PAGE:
It is one of the ironies of modern liberalism that diversity should so often come to mean uniformity, and tolerance so often to mean intolerance: that is to say, think and act like me, or else.
There was a good example of this last week in an article in the venerable British Sunday newspaper, The Observer, by Aaron Hicklin, an American journalist of whom I had previously not heard. He is the editor of a magazine for homosexuals called Out, and his article consisted largely of a justification for his magazine having revealed that the actress Jodie Foster is a lesbian, something that previously she had neither affirmed or denied, preferring, apparently, to preserve her privacy.
I print what he wrote in extenso, so that you get the flavour of the argument (it is significant that the argument has flavour, not logic):
Until I arrived at Out magazine three years ago, I never saw myself as the kind of editor who would stoop to outing celebrities. It seemed so 1990s, so bullying and judgmental, so very Peter Tatchell [a militant British homsexual] to be naming and shaming. But then we launched the Power 50, a league table of America’s most powerful gays and lesbians and a few glaring omissions leapt out. How could such a list be complete without Hollywood powerhouse Jodie Foster? There was just one problem. She had never publicly acknowledged her sexuality… She was a member of a glass closet who was not willing to take the final step. So we took it for her.
Am I alone in finding this deeply repellent in both its triviality and its nastiness? It is hardly surprising that the author decided to obtrude outrageously on Miss Foster’s privacy, since his initial objection to doing so appeared to be more a matter of fashion (not even of true aesthetics) than of moral principle. Would anyone say of a Ku-Klux-Klan lynching that it was so 1920s, or of vicious anti-semitism that it was so 1930s? Ascribing a decade to a form of behaviour is not a proper way to assess its moral worth.
What was the moral reasoning that led the author to change his mind? He decided, unilaterally, to create a list; he decided that the list would be less accurate if he failed to include details of the private life of another person, which she had indicated by her discretion that she did not want to be made public; and so (one can hardly put it ‘therefore’) he decided to make it public. This is not so much moral reasoning, as an almost psychopathic lack of moral reasoning.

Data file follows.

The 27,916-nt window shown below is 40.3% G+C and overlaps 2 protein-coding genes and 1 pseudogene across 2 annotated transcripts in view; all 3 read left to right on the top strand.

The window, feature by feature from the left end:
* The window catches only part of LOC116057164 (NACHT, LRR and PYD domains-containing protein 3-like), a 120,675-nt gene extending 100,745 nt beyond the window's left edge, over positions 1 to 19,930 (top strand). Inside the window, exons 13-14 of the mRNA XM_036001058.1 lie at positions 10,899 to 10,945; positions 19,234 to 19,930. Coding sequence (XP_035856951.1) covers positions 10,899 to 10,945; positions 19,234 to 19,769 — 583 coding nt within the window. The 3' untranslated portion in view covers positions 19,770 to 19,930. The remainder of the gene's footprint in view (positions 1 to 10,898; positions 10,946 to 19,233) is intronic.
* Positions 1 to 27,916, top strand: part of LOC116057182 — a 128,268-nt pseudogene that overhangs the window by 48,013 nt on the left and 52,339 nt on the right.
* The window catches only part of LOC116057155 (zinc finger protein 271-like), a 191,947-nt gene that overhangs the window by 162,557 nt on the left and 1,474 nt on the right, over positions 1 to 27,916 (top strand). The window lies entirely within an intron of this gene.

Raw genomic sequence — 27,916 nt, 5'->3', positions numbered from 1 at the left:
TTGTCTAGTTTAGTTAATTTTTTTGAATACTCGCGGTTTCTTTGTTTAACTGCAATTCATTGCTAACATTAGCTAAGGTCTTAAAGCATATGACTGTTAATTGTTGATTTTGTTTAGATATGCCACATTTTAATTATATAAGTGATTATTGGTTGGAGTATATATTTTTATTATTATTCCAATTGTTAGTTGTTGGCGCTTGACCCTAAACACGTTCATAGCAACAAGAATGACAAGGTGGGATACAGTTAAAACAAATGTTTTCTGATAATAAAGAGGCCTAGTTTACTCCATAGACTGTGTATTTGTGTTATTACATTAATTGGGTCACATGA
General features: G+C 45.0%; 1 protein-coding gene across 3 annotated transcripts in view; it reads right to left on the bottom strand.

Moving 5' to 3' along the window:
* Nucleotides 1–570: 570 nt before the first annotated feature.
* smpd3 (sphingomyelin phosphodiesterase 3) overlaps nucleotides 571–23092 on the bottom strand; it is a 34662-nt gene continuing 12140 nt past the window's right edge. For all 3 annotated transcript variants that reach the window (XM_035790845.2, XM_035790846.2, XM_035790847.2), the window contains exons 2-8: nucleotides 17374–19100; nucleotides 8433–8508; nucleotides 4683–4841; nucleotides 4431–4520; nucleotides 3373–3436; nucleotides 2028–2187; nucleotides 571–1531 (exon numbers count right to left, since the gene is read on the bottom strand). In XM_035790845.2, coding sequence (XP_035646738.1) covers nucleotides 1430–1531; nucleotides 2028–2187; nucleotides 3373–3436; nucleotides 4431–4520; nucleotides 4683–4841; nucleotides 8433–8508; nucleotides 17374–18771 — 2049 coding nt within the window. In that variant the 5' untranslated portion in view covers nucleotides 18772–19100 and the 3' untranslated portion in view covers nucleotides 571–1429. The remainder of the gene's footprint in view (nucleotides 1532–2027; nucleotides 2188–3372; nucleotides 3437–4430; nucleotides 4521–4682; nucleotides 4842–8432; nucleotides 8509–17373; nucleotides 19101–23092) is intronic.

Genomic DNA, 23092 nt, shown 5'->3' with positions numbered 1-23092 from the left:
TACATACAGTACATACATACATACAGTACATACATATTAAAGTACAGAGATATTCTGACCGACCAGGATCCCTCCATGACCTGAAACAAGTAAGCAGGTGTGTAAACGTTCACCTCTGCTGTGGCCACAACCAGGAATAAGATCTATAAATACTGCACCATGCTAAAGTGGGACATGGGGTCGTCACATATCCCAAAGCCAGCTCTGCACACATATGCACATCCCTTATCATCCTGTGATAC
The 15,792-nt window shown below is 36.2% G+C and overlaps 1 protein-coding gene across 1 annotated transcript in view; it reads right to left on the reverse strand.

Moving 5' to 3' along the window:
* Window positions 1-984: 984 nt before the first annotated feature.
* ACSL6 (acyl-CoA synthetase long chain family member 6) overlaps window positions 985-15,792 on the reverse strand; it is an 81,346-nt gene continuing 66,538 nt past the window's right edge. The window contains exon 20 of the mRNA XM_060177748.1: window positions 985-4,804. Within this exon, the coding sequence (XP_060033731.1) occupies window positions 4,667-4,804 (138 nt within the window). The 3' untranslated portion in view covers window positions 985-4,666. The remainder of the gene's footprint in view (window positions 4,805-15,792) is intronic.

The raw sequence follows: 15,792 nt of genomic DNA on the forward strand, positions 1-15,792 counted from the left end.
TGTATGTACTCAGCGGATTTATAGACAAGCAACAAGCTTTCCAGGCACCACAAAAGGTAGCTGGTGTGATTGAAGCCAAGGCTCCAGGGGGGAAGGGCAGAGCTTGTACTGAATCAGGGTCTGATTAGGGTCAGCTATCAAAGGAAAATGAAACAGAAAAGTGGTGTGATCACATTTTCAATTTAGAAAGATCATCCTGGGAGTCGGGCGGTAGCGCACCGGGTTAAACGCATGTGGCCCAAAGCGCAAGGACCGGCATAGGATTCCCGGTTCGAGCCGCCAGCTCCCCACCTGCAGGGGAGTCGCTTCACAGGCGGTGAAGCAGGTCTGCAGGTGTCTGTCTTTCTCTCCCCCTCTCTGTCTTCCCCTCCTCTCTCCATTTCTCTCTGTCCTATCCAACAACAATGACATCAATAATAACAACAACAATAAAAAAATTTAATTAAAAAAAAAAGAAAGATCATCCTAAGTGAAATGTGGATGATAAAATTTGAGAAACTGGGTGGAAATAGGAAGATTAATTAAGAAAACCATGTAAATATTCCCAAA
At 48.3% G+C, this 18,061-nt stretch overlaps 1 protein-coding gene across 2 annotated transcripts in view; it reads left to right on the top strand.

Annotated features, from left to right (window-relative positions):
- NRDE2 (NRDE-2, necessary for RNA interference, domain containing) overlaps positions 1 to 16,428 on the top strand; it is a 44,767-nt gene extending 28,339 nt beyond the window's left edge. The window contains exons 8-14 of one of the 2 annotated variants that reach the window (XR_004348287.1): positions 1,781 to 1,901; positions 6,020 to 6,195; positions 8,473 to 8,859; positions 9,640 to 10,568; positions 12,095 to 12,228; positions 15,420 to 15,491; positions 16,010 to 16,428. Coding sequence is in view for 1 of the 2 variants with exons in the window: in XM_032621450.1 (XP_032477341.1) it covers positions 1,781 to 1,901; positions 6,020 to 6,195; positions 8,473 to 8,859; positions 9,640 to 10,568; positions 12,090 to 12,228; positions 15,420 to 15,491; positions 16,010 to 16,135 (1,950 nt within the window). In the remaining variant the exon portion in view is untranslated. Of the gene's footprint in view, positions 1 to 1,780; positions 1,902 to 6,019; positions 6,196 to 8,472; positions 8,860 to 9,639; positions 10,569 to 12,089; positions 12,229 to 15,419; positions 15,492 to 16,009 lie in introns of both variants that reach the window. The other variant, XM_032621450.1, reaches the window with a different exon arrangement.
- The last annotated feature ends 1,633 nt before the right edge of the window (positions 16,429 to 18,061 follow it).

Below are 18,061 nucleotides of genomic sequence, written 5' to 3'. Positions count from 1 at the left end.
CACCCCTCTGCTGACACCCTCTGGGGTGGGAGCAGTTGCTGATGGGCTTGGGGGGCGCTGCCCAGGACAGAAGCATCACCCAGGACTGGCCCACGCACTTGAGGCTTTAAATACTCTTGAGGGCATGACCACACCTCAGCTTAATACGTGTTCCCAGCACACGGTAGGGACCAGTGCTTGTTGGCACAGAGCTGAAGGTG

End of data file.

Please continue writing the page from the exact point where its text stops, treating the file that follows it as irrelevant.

Of course, this is not to deny that the ‘reasoning’ has a certain, deeply totalitarian worldview behind it. That worldview is the following: that human life, in order to become whole and completely without hypocrisy, should be an open book, that there should be no distinction between the public sphere and the private. The nearest analogy I can think of is the cult of little Pavlik Morozov in the Soviet Union, who underwent Stalinist canonisation for having betrayed his parents to the authorities for being ‘kulaks.’ This was the version of ‘telling the truth’ that the Soviet authorities tried to instil in children until very late in the Soviet Union’s day; it is the version of the denouncer, the informer, the snitch. It is also infinitely horrible, for it destroys, as it is intended to destroy, all human trust, to the benefit of the propagation of an ideology.
The other rather unpleasant aspect of the passage I have quoted is its implicit glorification and worship of power in itself, provided only that it is held by people with whom we have something in common of which we approve and with which we identify. There is nothing in the passage to indicate that power in itself is not in fact a good, and that a lot of political philosophy consists of thinking of ways to limit power, whoever holds it. Nor is there any indication that what the power is used for is of any interest to him. Reading the passage I have quoted, you might have thought that power ennobled, and that absolute power ennobled absolutely.
The author is not alone in his power-worship, however. I think (though I cannot prove) that power struggles in institutions have become both more time-consuming and more vicious since I first ever became aware of them. I suppose that this increased viciousness might be a mere figment of my perception as I grow older; but I am certainly not alone in such a perception.
If, on the other hand, it is true that such power struggles (which have always taken place, of course) are now more ruthless than they were, one might ask why this should be?
The answer, is that more people believe that power is an important goal, even the most important goal of all, and indeed that life is meaningless, as well as precarious, without it; and therefore more individuals, more professions and more groups contend for it.
At first sight this might seem like a good thing: it appears to democratise power. In the widened struggle for power, some of the formerly powerless will achieve at least a measure of power which they never had before.
At the same time, however, it delegitimates power. Where once power was allied to some higher social purpose, even if sometimes self-servingly and hypocritically, it is now divorced from any such purpose: it is sought for itself, merely to assuage the amour propre. No longer is it seen as the concomitant of some other achievement, but a sort of right.
It is a right of a peculiar sort, however, for there is not an infinite supply of the good of which the right is supposed to guarantee access. You might as well tell everyone that he has an inalienable right to a Vermeer, and let him fight it out with everyone else in the art galleries of the world.
Lists of the 50 most powerful a, b, c, d, e, or f, are therefore a sign of deterioration in our political culture. Whatever happened to the idea that power was to be mistrusted, and if possible restrained, rather than bowed down to and worshipped as if it were a golden calf?